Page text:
This is the second part of the experience dedicated to grandparents as evangelizers, considered more in depth here in an interview with its two founders, Mr. and Mrs. Aitchison.
1) How is your course for grandparents going? What developments have there been in recent years? What are the plans for the future?
The course "The Grand Adventure: A New Call to Grandparenting" is designed for small groups of grandparents. The meetings follow a program of active discussion, where an interactive approach is encouraged. The program, which is very flexible, has been successful on the weekly basis as well as in the "once a month" format.
In particular, until now, it has applied the following methods: as group discussions, in small groups, where the participants share their faith; as a laboratory, for larger groups, led by a facilitator; as a class, led by an instructor.
Alongside our project, there is another program: "Grandparents Are Forever," designed to promote the participation of parishes in making grandparents new evangelizers. This program has evolved over the past two years, finally becoming what it is today: a purely parochial program, offered at the diocesan level. This program was developed by Father Donald Conroy, chaplain of the National Confederation of the Christian Family Movement in North America, with which we have always worked beneficially.
Regarding new developments in recent years, we have several new sessions that complement the original six-session course. On the other hand, as always, on the basis of the program, we have designed a weekend retreat for grandparents. Another beautiful innovation has consisted in writing a blessing and a prayer for grandparents that priests can use to bless them on or near the feast of Saints Joachim and Anna. We have also written a prayer to be recited especially during prayer times with their grandchildren.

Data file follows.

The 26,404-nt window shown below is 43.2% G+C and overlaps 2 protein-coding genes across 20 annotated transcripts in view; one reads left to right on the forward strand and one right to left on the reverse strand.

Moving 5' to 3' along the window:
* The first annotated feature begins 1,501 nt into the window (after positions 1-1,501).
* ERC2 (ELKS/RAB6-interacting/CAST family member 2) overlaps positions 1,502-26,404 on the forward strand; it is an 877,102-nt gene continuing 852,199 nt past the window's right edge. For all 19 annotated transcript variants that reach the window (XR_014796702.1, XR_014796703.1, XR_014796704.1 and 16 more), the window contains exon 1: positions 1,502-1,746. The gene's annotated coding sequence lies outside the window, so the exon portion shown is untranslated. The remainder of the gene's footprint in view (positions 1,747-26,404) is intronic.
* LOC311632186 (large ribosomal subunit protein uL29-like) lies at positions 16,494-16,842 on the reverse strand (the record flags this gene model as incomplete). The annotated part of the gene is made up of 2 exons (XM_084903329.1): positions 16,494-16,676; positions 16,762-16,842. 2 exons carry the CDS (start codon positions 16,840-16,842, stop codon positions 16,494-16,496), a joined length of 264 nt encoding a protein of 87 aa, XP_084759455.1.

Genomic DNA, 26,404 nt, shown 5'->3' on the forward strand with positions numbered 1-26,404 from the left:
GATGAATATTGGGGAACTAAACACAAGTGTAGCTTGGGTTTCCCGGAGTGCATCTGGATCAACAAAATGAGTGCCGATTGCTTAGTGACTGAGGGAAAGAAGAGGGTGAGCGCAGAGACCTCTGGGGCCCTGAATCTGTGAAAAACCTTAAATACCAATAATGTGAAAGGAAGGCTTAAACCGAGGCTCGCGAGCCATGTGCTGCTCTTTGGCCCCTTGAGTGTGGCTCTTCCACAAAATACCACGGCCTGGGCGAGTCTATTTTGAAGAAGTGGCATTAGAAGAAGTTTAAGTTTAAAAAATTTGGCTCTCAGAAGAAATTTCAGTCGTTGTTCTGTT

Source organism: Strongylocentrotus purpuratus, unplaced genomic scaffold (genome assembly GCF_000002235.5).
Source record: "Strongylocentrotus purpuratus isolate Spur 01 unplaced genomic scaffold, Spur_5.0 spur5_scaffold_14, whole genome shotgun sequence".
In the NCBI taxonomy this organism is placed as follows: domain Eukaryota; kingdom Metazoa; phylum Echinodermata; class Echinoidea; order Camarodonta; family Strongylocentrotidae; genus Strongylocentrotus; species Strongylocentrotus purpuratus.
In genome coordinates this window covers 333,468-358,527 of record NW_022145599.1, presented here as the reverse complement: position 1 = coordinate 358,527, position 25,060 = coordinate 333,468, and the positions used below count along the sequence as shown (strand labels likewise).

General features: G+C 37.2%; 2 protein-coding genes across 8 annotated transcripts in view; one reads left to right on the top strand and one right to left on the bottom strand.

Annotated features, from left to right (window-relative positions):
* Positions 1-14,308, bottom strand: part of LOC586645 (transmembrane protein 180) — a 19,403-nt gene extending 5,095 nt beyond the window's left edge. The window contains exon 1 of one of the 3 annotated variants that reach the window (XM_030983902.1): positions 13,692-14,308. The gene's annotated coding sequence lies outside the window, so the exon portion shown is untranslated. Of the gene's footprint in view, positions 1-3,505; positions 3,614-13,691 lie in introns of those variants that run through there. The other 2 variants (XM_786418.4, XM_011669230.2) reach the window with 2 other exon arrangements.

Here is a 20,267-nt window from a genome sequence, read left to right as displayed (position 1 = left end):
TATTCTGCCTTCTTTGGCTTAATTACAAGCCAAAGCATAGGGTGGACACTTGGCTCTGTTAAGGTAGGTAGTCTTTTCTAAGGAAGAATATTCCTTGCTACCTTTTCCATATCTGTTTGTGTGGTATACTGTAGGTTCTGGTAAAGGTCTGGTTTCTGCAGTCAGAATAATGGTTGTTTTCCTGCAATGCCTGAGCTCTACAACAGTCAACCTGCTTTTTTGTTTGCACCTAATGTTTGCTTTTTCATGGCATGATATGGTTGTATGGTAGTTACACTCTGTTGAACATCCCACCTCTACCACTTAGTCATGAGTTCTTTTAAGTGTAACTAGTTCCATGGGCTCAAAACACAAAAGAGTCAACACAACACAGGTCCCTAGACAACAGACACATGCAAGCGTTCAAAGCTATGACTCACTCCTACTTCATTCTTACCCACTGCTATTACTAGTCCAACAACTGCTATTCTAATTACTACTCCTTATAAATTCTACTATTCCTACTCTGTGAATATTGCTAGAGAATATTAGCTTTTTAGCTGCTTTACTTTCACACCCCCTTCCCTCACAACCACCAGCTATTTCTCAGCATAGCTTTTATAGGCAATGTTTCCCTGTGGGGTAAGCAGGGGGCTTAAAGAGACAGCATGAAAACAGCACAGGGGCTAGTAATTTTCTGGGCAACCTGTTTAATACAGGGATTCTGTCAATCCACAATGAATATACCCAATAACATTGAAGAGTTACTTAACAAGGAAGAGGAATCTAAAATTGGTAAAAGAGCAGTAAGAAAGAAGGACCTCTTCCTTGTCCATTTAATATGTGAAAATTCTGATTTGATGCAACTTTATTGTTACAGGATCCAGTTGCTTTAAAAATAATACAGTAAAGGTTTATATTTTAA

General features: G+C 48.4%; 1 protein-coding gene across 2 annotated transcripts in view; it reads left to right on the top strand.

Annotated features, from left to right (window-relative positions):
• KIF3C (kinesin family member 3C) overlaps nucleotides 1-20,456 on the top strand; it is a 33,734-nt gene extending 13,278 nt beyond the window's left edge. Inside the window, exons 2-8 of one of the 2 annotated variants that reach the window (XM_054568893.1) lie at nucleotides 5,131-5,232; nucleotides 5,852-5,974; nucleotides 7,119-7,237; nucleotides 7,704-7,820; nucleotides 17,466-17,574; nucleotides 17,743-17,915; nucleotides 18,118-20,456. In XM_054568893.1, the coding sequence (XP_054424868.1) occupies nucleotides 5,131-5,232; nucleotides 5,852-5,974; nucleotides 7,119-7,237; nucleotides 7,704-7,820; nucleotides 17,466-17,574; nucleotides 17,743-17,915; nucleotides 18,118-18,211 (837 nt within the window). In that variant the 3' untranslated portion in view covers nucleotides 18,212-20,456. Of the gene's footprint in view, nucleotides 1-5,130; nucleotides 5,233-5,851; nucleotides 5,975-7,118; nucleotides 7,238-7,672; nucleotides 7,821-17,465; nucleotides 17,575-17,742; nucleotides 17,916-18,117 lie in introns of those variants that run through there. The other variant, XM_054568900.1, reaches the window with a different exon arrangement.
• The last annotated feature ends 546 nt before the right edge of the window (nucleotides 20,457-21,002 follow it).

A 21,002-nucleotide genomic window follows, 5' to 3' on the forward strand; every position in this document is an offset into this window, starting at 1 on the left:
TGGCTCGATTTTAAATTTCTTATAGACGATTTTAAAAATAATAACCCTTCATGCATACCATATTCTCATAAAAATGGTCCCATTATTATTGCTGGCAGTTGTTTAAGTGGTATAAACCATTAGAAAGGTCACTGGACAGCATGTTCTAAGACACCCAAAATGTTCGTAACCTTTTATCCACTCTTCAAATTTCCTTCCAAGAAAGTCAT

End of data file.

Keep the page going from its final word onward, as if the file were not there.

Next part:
Together with Father Donald Conroy, who works at the National Institute for the Family in Washington D.C., we finally encourage priests and deacons to take a moment to bless the grandparents when celebrating the baptisms of their grandchildren: this is a strong and very meaningful gesture that every parish could make, in view of promoting grandparents.
2) Where do you see the greatest difficulties in teaching a grandparent to be an evangelizer? What are your suggestions to overcome these snags?
The biggest problems we have encountered all stem from the fact that we live in a society that does not appreciate—or takes for granted—the specific contribution of elderly people to the common good. This can lead grandparents to underestimate their own value—within the family or in the society—and to neglect their traditional vocation, thus losing sight of unique and incomparable gifts and talents. This, then, sets off a domino effect that ends in their open refusal to accept their responsibility of binding together the different generations.
We would, therefore, like this negative trend to be inverted, through the fundamental work of parishes, which we invite to acknowledge more strongly the importance of the role of grandparents in the stages of the cycle of family life.
The parish must, therefore, first of all, find ways to honor the contribution of the grandparents, for example—we've already mentioned this—with a special blessing on the feast of Saints Joachim and Anna. Moreover, each parish community must seek to promote the creation of a group of grandparents, who explore and assess the situation of the other grandparents present there, by asking the following questions: "What are our needs? What gifts and talents characterize our age? What is the deep vocation of each grandparent? In what ways is God calling us at this time in our lives? How can we better serve our families and the community?"
These are all essential preparatory questions for outlining the main tasks of grandparents, which are to be dealt with through specific programs.